Although it is safe and prudent to assume whatever music or song you are considering is under copyright, there are a few ways that you can use to know if a song or track is copyrighted or not.
If you would like to use a particular song or several songs on a YouTube video, keep in mind that the simplest way to check for copyright issues is to visit YouTube's Music Policies page. You will find this page within YouTube's creator studio.
From there, you may search for a specific song or music artist and see what the terms and conditions of the copyright are with YouTube. You will usually see the following message:
In accordance with YouTube's usage restrictions documentation and rules, a music copyright holder has 3 different policies that they can choose from when tackling unlicensed use of their audio or songs within the content of another YouTube channel:
The music copyright holder has decided to monetize this music. As a result, ads will likely appear on your video. Note that in some cases, the music copyright holder might choose to share a portion of that revenue with you. However, even if this policy is applicable, the video might not be available everywhere or on all devices.
One or multiple copyright holders have restricted the countries or regions in which this music or song is available on YouTube. Keep in mind that if you use this song or music, your video will not be viewable where the copyright holder has blocked it on YouTube.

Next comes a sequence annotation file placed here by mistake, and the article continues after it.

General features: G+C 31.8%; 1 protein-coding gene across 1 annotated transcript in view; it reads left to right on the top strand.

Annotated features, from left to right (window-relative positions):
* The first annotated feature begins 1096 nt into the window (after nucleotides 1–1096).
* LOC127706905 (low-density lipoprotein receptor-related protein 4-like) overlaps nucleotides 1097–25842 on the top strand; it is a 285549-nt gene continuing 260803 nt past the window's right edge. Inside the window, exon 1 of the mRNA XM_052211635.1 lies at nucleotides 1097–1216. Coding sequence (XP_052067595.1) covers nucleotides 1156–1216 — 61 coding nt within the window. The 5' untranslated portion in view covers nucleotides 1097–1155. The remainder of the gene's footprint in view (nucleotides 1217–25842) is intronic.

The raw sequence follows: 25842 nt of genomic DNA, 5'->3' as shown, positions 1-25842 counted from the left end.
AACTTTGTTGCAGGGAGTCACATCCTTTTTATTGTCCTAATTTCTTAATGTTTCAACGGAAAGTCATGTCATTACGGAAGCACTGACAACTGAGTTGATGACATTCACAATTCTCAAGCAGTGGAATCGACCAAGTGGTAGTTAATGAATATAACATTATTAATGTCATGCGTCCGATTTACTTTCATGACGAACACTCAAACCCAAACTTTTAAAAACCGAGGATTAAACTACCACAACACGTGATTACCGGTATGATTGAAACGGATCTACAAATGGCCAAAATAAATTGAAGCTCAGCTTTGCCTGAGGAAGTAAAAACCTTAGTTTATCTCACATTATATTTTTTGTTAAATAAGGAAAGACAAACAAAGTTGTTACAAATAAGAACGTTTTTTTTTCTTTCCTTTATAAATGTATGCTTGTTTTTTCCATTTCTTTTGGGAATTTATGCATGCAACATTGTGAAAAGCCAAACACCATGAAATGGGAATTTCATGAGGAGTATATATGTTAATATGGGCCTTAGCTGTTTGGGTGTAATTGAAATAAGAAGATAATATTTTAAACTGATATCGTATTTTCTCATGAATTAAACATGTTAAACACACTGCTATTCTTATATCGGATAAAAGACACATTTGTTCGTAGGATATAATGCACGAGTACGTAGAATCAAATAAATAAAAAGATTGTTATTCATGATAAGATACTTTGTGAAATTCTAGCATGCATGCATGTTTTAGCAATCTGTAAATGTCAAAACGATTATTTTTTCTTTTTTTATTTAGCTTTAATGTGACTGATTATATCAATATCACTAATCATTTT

This means that one or more copyright holders don't permit the use of this music or track on YouTube. If you use this song or music, your video might be muted or even unavailable on YouTube.
While almost all music and songs are copyrighted, when it comes to legal restrictions placed on this music, it is also about the way you use it.
You should know that older songs and classics can enter what's called the public domain. Music or songs available in the public domain may be used without authorization by anyone. But you may wonder how old these songs really have to be.
While this makes the pool of available songs and tracks quite limited, you may find some real classics and gems in the public domain.
You can freely use music that falls under the Creative Commons license. However, there are a few restrictions and conditions that you have to follow to use it correctly. If you don't, you will infringe on someone else's copyright.
These terms and conditions could be as simple as providing credit in your video description. However, each song or track may have different requirements. This is why you should always double-check and not assume it is a one size fits all.
Did you know that there are six Creative Commons licenses? Also, each of these licenses has its unique set of rules.
You may have heard of a royalty-free license. This license eliminates the need to discuss and negotiate licensing costs or fees with Performance Rights Organizations (PROs). This means you can utilize copyrighted music when and as you want. You cannot normally use royalty-free music for free. However, you will be happy to know that you only pay the license once and can use the song or recording forever.
You can also make royalty off your audio content by uploading it to AudioGrab and sharing your links on your social media accounts.
Learning about copyright laws and practices keeps your intellectual property protected and helps you determine if you can use a song without paying a fee. Know what the copyright law says to avoid infringing other artists' rights.